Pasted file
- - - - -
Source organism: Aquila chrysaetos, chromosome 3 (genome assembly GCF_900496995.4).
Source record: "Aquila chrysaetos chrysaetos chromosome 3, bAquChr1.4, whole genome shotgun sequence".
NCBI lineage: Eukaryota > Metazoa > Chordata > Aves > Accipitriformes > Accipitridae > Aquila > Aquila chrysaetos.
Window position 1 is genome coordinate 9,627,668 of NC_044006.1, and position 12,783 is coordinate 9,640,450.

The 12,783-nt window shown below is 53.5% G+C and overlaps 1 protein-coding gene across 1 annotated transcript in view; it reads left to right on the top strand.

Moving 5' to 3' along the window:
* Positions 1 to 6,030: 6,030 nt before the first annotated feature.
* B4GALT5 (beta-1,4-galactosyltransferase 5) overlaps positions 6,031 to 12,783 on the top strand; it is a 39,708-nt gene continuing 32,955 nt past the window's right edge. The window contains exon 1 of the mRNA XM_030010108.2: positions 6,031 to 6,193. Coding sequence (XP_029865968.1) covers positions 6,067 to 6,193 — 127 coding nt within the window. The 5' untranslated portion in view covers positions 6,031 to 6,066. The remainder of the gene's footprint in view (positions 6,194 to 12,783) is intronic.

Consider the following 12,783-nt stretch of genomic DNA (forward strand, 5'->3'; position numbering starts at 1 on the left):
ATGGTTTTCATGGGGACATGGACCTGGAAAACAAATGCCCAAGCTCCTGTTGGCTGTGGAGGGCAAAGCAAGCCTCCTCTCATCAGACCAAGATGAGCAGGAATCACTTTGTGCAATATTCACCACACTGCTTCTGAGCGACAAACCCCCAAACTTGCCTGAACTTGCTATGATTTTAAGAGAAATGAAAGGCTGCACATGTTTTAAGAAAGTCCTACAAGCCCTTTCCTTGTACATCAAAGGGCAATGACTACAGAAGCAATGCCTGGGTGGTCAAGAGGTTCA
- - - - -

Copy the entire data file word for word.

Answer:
Source organism: Aquila chrysaetos, chromosome 3 (genome assembly GCF_900496995.4).
Source record: "Aquila chrysaetos chrysaetos chromosome 3, bAquChr1.4, whole genome shotgun sequence".
NCBI lineage: Eukaryota > Metazoa > Chordata > Aves > Accipitriformes > Accipitridae > Aquila > Aquila chrysaetos.
Window position 1 is genome coordinate 9,627,668 of NC_044006.1, and position 12,783 is coordinate 9,640,450.

The 12,783-nt window shown below is 53.5% G+C and overlaps 1 protein-coding gene across 1 annotated transcript in view; it reads left to right on the top strand.

Moving 5' to 3' along the window:
* Positions 1 to 6,030: 6,030 nt before the first annotated feature.
* B4GALT5 (beta-1,4-galactosyltransferase 5) overlaps positions 6,031 to 12,783 on the top strand; it is a 39,708-nt gene continuing 32,955 nt past the window's right edge. The window contains exon 1 of the mRNA XM_030010108.2: positions 6,031 to 6,193. Coding sequence (XP_029865968.1) covers positions 6,067 to 6,193 — 127 coding nt within the window. The 5' untranslated portion in view covers positions 6,031 to 6,066. The remainder of the gene's footprint in view (positions 6,194 to 12,783) is intronic.

Consider the following 12,783-nt stretch of genomic DNA (forward strand, 5'->3'; position numbering starts at 1 on the left):
ATGGTTTTCATGGGGACATGGACCTGGAAAACAAATGCCCAAGCTCCTGTTGGCTGTGGAGGGCAAAGCAAGCCTCCTCTCATCAGACCAAGATGAGCAGGAATCACTTTGTGCAATATTCACCACACTGCTTCTGAGCGACAAACCCCCAAACTTGCCTGAACTTGCTATGATTTTAAGAGAAATGAAAGGCTGCACATGTTTTAAGAAAGTCCTACAAGCCCTTTCCTTGTACATCAAAGGGCAATGACTACAGAAGCAATGCCTGGGTGGTCAAGAGGTTCA